Primary care is coordinated, comprehensive, and personal care, available on both a first-contact and a continuous basis. It incorporates several tasks: medical diagnosis and treatment, psychological assessment and management, personal support, communication of information about illness, prevention, and health maintenance.
This book addresses the clinical problems encountered by primary care physicians in the office practice of adult medicine. In this setting, the physician's responsibilities and tasks extend beyond the narrow technologic confines of medical diagnosis and treatment. Although a great deal of effort must be focused on accurate diagnosis and technically sound therapy, the other clinical tasks that complete the very definition of primary care also assume major importance.
Alongside this clinical definition of primary care stands a plethora of other definitions; these derive from organizational, functional, professional, and academic perspectives. For example, policy planners have defined primary care as a level of medical services, one that is provided outside the hospital. Presumably, primary care (community-based services) is, then, a less technical practice in comparison with secondary care (consultant or specialty services) and tertiary care (hospital services). This organizational definition provides a scheme for the allocation of public resources among these health services, each of which has a distinct professional, economic, institutional, and political structure. For another definition, Alpert and Charney have looked at important patient care functions of doctors—namely, to provide access, continuity, and integration. Although this view is useful in describing the functions performed by practitioners for their patients within organized health services, it does not define the content of their clinical work. From the standpoint of professionalism, primary care has been defined as a specialty concentrating on general medicine practiced outside the hospital but devoid of the special procedures and technology that typically characterize specialization. This definition has been useful in organizing general internal medicine, general pediatrics, and family practice and in designing a new curriculum for the education and training of doctors. From the university comes still another definition of primary care as an academic discipline concerned with the expansion of knowledge unique to primary practice and personal care, a definition that contains the promise of a departmental position for primary care in the medical school.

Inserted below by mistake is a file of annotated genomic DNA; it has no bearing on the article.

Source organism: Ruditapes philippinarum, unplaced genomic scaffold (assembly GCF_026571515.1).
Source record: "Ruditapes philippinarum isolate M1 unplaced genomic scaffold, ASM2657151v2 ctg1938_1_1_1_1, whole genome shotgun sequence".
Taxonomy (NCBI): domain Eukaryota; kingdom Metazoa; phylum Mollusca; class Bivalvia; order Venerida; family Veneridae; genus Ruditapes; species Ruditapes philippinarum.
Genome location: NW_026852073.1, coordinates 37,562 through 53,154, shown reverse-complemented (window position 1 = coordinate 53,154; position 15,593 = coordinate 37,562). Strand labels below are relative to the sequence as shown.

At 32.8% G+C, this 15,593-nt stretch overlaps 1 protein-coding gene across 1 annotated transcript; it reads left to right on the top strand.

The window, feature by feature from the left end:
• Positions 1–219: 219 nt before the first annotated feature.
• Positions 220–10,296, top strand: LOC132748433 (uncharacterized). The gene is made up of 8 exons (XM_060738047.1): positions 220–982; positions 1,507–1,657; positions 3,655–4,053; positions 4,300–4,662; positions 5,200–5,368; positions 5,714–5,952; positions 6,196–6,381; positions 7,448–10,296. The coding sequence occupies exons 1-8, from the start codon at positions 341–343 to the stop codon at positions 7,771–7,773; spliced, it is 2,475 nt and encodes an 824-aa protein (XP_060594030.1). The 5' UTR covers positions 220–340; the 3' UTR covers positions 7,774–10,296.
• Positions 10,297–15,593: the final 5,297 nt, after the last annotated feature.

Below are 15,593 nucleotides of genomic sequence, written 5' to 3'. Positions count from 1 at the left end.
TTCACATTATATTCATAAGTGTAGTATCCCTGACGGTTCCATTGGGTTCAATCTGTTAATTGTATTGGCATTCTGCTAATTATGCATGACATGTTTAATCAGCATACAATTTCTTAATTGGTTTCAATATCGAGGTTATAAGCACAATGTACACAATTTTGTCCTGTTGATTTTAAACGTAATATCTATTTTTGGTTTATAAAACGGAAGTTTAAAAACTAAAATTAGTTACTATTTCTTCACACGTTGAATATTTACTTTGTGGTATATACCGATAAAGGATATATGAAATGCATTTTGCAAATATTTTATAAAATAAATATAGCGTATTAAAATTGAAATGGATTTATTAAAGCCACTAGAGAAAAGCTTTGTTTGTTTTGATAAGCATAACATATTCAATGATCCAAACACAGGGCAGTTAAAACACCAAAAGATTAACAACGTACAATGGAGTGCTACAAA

Although each of these definitions presents a particular perspective about primary care and serves some special purpose, none explains the primary care physician's day-to-day work with patients.
Chapter 1: Primary Care Medicine